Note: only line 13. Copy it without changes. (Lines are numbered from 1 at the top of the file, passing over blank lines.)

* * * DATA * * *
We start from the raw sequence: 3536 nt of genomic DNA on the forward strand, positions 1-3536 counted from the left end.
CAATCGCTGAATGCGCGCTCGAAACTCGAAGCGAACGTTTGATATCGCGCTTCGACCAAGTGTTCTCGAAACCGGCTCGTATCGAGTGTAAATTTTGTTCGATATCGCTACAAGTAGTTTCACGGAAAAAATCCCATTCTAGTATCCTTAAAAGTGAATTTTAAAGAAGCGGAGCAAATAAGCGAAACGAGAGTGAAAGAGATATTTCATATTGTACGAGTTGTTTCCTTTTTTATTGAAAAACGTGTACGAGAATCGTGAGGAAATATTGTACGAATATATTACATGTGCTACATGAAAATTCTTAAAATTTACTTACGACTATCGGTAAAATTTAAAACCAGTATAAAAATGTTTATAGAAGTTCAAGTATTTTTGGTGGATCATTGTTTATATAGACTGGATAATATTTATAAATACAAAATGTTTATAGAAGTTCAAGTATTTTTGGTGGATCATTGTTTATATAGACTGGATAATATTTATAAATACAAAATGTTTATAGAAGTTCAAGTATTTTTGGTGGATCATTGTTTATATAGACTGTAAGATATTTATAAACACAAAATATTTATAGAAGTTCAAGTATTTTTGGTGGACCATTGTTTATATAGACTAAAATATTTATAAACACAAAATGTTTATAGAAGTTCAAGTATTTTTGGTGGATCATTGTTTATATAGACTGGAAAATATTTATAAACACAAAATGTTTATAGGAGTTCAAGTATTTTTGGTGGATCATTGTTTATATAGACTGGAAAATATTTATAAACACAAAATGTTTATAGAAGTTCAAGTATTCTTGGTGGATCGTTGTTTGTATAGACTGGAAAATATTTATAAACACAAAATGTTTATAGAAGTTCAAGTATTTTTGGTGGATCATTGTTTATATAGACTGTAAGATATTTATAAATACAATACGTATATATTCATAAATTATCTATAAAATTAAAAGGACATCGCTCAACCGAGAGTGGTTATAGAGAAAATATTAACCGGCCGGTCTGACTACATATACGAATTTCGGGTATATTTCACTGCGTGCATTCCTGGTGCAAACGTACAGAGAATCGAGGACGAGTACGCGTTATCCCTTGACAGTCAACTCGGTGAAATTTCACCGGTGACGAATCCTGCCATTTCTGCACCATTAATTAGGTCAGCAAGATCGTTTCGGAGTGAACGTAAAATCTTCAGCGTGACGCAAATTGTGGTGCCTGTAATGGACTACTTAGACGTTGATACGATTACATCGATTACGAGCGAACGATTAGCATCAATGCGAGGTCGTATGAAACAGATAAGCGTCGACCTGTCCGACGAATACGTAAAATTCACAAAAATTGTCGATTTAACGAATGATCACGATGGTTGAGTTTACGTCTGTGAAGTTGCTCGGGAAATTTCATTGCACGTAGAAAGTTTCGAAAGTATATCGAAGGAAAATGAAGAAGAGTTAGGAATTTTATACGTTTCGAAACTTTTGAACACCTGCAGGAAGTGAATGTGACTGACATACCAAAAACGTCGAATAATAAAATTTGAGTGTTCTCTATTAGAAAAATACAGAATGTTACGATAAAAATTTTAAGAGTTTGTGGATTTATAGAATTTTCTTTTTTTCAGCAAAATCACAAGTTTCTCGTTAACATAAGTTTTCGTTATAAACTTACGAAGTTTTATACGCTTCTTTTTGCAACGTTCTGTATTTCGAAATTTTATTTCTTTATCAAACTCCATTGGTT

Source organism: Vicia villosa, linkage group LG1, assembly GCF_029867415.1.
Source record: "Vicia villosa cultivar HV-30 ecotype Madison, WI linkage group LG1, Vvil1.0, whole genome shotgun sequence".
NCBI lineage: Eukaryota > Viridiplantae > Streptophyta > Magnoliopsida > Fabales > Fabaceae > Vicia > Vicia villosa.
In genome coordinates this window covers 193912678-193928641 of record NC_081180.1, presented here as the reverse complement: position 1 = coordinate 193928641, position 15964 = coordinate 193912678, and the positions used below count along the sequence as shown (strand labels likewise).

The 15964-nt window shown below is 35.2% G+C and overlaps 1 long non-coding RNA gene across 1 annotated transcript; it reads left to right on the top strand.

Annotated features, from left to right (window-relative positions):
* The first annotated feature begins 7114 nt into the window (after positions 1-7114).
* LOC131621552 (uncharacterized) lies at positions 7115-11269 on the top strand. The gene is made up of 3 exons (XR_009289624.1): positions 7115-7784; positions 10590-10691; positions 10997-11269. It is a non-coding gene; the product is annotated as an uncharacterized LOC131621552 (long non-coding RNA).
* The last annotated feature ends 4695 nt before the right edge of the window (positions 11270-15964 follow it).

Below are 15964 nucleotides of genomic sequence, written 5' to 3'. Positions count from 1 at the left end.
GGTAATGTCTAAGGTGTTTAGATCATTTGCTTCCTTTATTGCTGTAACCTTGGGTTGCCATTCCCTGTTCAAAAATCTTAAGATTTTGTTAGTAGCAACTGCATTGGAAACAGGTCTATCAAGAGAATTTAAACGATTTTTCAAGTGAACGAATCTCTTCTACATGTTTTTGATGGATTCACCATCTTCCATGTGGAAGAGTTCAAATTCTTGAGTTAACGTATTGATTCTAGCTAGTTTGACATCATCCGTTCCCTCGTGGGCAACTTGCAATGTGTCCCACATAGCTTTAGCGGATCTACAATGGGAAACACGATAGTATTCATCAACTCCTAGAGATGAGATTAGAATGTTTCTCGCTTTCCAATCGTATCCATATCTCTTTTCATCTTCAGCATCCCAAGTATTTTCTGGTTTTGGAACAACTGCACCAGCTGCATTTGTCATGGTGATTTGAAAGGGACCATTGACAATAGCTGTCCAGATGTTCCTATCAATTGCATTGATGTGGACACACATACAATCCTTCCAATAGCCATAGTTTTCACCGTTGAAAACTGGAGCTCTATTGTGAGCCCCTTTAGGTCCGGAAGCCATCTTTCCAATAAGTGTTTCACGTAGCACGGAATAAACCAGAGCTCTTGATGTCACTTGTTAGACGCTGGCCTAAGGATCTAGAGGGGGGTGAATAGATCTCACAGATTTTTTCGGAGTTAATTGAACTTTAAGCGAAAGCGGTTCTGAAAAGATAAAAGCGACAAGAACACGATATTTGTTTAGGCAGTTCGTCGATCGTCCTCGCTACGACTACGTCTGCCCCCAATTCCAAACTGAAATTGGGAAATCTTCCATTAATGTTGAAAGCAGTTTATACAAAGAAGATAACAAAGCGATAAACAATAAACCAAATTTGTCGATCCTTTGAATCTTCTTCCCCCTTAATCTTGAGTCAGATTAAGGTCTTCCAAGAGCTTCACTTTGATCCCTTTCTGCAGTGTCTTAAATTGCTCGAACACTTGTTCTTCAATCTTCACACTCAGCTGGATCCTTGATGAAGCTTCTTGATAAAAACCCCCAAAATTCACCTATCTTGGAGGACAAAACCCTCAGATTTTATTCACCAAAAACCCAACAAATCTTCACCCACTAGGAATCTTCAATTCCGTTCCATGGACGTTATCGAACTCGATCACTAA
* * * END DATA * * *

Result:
GGTAATGTCTAAGGTGTTTAGATCATTTGCTTCCTTTATTGCTGTAACCTTGGGTTGCCATTCCCTGTTCAAAAATCTTAAGATTTTGTTAGTAGCAACTGCATTGGAAACAGGTCTATCAAGAGAATTTAAACGATTTTTCAAGTGAACGAATCTCTTCTACATGTTTTTGATGGATTCACCATCTTCCATGTGGAAGAGTTCAAATTCTTGAGTTAACGTATTGATTCTAGCTAGTTTGACATCATCCGTTCCCTCGTGGGCAACTTGCAATGTGTCCCACATAGCTTTAGCGGATCTACAATGGGAAACACGATAGTATTCATCAACTCCTAGAGATGAGATTAGAATGTTTCTCGCTTTCCAATCGTATCCATATCTCTTTTCATCTTCAGCATCCCAAGTATTTTCTGGTTTTGGAACAACTGCACCAGCTGCATTTGTCATGGTGATTTGAAAGGGACCATTGACAATAGCTGTCCAGATGTTCCTATCAATTGCATTGATGTGGACACACATACAATCCTTCCAATAGCCATAGTTTTCACCGTTGAAAACTGGAGCTCTATTGTGAGCCCCTTTAGGTCCGGAAGCCATCTTTCCAATAAGTGTTTCACGTAGCACGGAATAAACCAGAGCTCTTGATGTCACTTGTTAGACGCTGGCCTAAGGATCTAGAGGGGGGTGAATAGATCTCACAGATTTTTTCGGAGTTAATTGAACTTTAAGCGAAAGCGGTTCTGAAAAGATAAAAGCGACAAGAACACGATATTTGTTTAGGCAGTTCGTCGATCGTCCTCGCTACGACTACGTCTGCCCCCAATTCCAAACTGAAATTGGGAAATCTTCCATTAATGTTGAAAGCAGTTTATACAAAGAAGATAACAAAGCGATAAACAATAAACCAAATTTGTCGATCCTTTGAATCTTCTTCCCCCTTAATCTTGAGTCAGATTAAGGTCTTCCAAGAGCTTCACTTTGATCCCTTTCTGCAGTGTCTTAAATTGCTCGAACACTTGTTCTTCAATCTTCACACTCAGCTGGATCCTTGATGAAGCTTCTTGATAAAAACCCCCAAAATTCACCTATCTTGGAGGACAAAACCCTCAGATTTTATTCACCAAAAACCCAACAAATCTTCACCCACTAGGAATCTTCAATTCCGTTCCATGGACGTTATCGAACTCGATCACTAA